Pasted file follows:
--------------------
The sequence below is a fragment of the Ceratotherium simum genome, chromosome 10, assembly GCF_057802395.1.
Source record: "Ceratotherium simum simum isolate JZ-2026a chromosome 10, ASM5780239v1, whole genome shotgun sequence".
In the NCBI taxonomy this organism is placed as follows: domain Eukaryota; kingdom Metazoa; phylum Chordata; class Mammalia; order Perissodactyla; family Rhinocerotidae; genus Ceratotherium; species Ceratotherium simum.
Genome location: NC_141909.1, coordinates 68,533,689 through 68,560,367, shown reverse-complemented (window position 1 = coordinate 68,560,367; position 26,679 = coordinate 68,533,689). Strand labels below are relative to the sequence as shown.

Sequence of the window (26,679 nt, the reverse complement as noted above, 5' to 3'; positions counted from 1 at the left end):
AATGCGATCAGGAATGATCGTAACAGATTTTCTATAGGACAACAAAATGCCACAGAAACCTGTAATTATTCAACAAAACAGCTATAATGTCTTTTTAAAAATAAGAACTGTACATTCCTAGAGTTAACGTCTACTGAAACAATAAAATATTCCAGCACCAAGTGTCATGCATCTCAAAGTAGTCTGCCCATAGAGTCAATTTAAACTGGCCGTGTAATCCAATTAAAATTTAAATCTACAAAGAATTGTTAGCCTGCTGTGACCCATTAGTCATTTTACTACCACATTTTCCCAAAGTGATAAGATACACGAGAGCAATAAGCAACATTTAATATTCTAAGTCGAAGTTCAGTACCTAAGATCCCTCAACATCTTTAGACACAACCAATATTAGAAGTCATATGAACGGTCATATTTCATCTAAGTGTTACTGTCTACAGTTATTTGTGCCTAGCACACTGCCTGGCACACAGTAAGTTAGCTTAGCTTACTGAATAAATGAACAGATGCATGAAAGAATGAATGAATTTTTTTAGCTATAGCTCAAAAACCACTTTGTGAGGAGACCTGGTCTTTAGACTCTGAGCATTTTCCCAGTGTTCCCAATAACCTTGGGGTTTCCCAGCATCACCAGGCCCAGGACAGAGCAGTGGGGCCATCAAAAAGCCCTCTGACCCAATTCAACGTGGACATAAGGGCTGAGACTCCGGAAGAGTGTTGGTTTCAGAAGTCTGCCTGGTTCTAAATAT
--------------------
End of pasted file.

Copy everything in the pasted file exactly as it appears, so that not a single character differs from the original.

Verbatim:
The sequence below is a fragment of the Ceratotherium simum genome, chromosome 10, assembly GCF_057802395.1.
Source record: "Ceratotherium simum simum isolate JZ-2026a chromosome 10, ASM5780239v1, whole genome shotgun sequence".
In the NCBI taxonomy this organism is placed as follows: domain Eukaryota; kingdom Metazoa; phylum Chordata; class Mammalia; order Perissodactyla; family Rhinocerotidae; genus Ceratotherium; species Ceratotherium simum.
Genome location: NC_141909.1, coordinates 68,533,689 through 68,560,367, shown reverse-complemented (window position 1 = coordinate 68,560,367; position 26,679 = coordinate 68,533,689). Strand labels below are relative to the sequence as shown.

Sequence of the window (26,679 nt, the reverse complement as noted above, 5' to 3'; positions counted from 1 at the left end):
AATGCGATCAGGAATGATCGTAACAGATTTTCTATAGGACAACAAAATGCCACAGAAACCTGTAATTATTCAACAAAACAGCTATAATGTCTTTTTAAAAATAAGAACTGTACATTCCTAGAGTTAACGTCTACTGAAACAATAAAATATTCCAGCACCAAGTGTCATGCATCTCAAAGTAGTCTGCCCATAGAGTCAATTTAAACTGGCCGTGTAATCCAATTAAAATTTAAATCTACAAAGAATTGTTAGCCTGCTGTGACCCATTAGTCATTTTACTACCACATTTTCCCAAAGTGATAAGATACACGAGAGCAATAAGCAACATTTAATATTCTAAGTCGAAGTTCAGTACCTAAGATCCCTCAACATCTTTAGACACAACCAATATTAGAAGTCATATGAACGGTCATATTTCATCTAAGTGTTACTGTCTACAGTTATTTGTGCCTAGCACACTGCCTGGCACACAGTAAGTTAGCTTAGCTTACTGAATAAATGAACAGATGCATGAAAGAATGAATGAATTTTTTTAGCTATAGCTCAAAAACCACTTTGTGAGGAGACCTGGTCTTTAGACTCTGAGCATTTTCCCAGTGTTCCCAATAACCTTGGGGTTTCCCAGCATCACCAGGCCCAGGACAGAGCAGTGGGGCCATCAAAAAGCCCTCTGACCCAATTCAACGTGGACATAAGGGCTGAGACTCCGGAAGAGTGTTGGTTTCAGAAGTCTGCCTGGTTCTAAATAT